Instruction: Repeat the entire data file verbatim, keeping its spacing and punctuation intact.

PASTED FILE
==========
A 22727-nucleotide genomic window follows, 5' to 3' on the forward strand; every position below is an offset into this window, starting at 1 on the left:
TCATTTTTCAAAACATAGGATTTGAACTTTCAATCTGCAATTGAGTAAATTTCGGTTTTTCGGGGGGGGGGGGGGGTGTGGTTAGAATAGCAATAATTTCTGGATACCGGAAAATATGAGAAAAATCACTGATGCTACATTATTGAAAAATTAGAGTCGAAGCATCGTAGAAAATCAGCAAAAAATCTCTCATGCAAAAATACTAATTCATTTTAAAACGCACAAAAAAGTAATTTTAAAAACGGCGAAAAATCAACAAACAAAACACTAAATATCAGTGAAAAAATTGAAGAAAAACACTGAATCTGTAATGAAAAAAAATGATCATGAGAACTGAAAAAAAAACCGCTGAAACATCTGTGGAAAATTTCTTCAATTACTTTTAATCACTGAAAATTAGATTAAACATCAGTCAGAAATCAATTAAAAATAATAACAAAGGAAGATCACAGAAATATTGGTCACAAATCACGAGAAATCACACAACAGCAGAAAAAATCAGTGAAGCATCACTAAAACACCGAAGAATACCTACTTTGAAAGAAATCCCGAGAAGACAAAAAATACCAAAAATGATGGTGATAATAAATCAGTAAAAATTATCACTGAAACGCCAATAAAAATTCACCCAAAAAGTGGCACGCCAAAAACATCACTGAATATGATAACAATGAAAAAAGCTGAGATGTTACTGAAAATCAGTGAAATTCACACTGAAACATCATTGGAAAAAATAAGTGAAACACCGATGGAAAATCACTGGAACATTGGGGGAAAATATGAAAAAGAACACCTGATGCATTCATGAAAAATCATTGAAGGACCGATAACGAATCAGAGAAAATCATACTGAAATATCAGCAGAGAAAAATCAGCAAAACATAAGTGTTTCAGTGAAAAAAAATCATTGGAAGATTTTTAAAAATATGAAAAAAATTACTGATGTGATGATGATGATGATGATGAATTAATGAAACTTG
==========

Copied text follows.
A 22727-nucleotide genomic window follows, 5' to 3' on the forward strand; every position below is an offset into this window, starting at 1 on the left:
TCATTTTTCAAAACATAGGATTTGAACTTTCAATCTGCAATTGAGTAAATTTCGGTTTTTCGGGGGGGGGGGGGGGTGTGGTTAGAATAGCAATAATTTCTGGATACCGGAAAATATGAGAAAAATCACTGATGCTACATTATTGAAAAATTAGAGTCGAAGCATCGTAGAAAATCAGCAAAAAATCTCTCATGCAAAAATACTAATTCATTTTAAAACGCACAAAAAAGTAATTTTAAAAACGGCGAAAAATCAACAAACAAAACACTAAATATCAGTGAAAAAATTGAAGAAAAACACTGAATCTGTAATGAAAAAAAATGATCATGAGAACTGAAAAAAAAACCGCTGAAACATCTGTGGAAAATTTCTTCAATTACTTTTAATCACTGAAAATTAGATTAAACATCAGTCAGAAATCAATTAAAAATAATAACAAAGGAAGATCACAGAAATATTGGTCACAAATCACGAGAAATCACACAACAGCAGAAAAAATCAGTGAAGCATCACTAAAACACCGAAGAATACCTACTTTGAAAGAAATCCCGAGAAGACAAAAAATACCAAAAATGATGGTGATAATAAATCAGTAAAAATTATCACTGAAACGCCAATAAAAATTCACCCAAAAAGTGGCACGCCAAAAACATCACTGAATATGATAACAATGAAAAAAGCTGAGATGTTACTGAAAATCAGTGAAATTCACACTGAAACATCATTGGAAAAAATAAGTGAAACACCGATGGAAAATCACTGGAACATTGGGGGAAAATATGAAAAAGAACACCTGATGCATTCATGAAAAATCATTGAAGGACCGATAACGAATCAGAGAAAATCATACTGAAATATCAGCAGAGAAAAATCAGCAAAACATAAGTGTTTCAGTGAAAAAAAATCATTGGAAGATTTTTAAAAATATGAAAAAAATTACTGATGTGATGATGATGATGATGATGAATTAATGAAACTTG